How Buddhism is Being Adapted for American Society
Friday 13 May 2016
Buddhism is thriving in the united States and developing into “American Buddhism.” Buddhism has evolved over the years similar with all mainstream religions. It has branched out into several traditions and in almost every country where it exists, there’s a particular form of Buddhism being practiced. For instance, there’s Zen Buddhism which focuses on austerity and silence. There’s Theradva Buddhism wherein students try to master ancient texts. Pure Land Buddhism stresses on life virtues than rituals. And there’s Tibetan Buddhism which focuses on mindfulness and complex liturgy.
If there’s one place where Buddhism is perceived to thrive in the next few years, it’s in the United States. In fact, Buddhist teachers see that pure Tibetan Buddhism is evolving into what they call as “American Buddhism.” Buddhism in general is a hit in the US primarily because Westerners are “hungry for realization.” There’s an innate interest for Buddhist teachings. As what mindfulness teacher Chade-Meng Tan observes, Buddhism in the US is perceived to be “cool” and the dharma is “purer” compared to some Asian countries where the faith is widely practiced.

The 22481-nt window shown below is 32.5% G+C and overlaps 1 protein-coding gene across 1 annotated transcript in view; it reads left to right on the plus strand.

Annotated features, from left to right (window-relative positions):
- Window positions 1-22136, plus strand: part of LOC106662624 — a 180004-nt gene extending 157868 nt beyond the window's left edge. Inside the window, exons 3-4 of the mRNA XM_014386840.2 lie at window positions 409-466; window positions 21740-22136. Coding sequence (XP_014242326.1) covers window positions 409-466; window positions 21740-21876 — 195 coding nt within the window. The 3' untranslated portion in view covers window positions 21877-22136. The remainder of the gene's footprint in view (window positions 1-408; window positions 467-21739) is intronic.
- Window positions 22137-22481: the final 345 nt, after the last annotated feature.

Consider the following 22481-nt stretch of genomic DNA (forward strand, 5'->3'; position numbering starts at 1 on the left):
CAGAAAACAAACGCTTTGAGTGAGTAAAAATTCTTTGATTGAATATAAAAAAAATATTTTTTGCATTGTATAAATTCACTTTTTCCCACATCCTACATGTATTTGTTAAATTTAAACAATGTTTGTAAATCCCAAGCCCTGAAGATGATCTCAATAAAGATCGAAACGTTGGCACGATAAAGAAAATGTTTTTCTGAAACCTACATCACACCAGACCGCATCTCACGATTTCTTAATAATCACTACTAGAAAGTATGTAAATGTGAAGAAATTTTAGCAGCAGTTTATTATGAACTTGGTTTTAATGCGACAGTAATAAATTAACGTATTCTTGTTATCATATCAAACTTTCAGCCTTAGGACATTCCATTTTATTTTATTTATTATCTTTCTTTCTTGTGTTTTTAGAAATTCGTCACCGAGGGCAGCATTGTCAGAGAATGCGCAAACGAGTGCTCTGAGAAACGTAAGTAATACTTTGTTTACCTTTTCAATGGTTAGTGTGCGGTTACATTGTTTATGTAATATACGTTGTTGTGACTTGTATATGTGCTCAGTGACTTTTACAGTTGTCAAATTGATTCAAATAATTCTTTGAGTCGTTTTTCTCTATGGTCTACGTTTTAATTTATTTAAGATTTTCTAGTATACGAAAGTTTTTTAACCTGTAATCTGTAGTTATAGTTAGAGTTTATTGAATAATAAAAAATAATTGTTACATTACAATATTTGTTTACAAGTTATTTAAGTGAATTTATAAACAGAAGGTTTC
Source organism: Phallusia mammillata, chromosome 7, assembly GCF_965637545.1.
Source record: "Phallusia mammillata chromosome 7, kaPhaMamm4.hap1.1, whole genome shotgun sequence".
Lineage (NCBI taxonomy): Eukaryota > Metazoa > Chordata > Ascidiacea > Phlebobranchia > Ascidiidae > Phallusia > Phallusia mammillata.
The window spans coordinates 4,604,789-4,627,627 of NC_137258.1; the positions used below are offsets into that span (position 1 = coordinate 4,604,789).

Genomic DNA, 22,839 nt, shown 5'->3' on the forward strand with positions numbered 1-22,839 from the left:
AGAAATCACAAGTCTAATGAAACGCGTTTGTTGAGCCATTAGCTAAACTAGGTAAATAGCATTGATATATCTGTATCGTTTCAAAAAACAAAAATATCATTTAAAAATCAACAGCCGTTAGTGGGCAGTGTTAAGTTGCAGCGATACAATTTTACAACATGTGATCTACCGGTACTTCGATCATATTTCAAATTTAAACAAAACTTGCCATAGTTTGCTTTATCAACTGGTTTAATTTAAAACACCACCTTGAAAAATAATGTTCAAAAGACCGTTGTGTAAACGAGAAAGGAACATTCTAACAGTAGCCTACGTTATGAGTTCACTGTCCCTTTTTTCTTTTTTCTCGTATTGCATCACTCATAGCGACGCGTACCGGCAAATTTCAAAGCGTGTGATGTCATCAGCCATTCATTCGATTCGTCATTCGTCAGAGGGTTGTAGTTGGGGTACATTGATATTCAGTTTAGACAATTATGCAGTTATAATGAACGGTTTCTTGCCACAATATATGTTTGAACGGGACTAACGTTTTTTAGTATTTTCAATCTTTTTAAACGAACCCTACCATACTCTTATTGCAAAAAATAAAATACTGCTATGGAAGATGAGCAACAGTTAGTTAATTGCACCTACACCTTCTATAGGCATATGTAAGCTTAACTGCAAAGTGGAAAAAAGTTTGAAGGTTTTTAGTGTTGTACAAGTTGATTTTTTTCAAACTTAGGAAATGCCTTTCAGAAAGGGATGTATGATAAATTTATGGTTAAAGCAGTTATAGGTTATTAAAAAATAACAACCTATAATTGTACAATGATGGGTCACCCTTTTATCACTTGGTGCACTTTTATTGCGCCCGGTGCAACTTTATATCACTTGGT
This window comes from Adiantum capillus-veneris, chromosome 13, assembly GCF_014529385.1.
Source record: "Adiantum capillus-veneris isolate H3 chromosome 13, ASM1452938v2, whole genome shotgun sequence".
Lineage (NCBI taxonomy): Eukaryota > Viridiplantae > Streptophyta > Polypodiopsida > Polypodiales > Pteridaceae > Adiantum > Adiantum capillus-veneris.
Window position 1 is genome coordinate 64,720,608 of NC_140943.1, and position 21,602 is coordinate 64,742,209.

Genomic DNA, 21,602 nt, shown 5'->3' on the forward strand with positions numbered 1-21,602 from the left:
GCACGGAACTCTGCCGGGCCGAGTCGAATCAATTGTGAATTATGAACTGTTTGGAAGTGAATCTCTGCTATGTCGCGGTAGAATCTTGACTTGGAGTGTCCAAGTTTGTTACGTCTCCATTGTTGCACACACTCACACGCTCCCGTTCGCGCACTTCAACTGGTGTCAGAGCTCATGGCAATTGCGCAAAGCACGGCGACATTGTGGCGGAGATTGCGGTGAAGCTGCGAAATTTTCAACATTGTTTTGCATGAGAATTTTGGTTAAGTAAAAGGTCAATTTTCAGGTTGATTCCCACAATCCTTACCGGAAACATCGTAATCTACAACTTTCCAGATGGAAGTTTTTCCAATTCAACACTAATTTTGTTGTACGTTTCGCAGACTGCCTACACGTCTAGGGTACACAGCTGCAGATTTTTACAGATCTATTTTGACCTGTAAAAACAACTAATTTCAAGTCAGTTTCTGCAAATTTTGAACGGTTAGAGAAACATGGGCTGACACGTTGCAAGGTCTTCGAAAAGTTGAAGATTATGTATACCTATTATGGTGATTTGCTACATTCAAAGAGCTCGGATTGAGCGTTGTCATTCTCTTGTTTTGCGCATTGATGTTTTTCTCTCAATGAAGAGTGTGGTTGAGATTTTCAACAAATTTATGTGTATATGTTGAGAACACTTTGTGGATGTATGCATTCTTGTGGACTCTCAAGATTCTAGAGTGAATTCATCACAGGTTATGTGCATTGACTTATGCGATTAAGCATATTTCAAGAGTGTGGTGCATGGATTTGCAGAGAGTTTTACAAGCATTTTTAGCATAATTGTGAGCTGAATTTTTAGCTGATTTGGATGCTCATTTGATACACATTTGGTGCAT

One specific area in Tibetan Buddhism that captured the attention of Americans is on its focus on death. Students can practice preparing death, especially those expecting to die alone. Kathy Wesley who is just one of the few Americans to fully become a lama explained that she fell in love in the Tibetan path because “It is so pragmatic and it also talks about dealing with your everyday mental afflictions. How to deal with your anger, how to deal with your sadness, how to deal with jealousy and competitiveness. Learning all of these techniques of meditation and putting them together, I feel is the richness of Tibetan Buddhism.” Wesley’s current goal is to adapt Tibetan Buddhist teaching for the Western culture.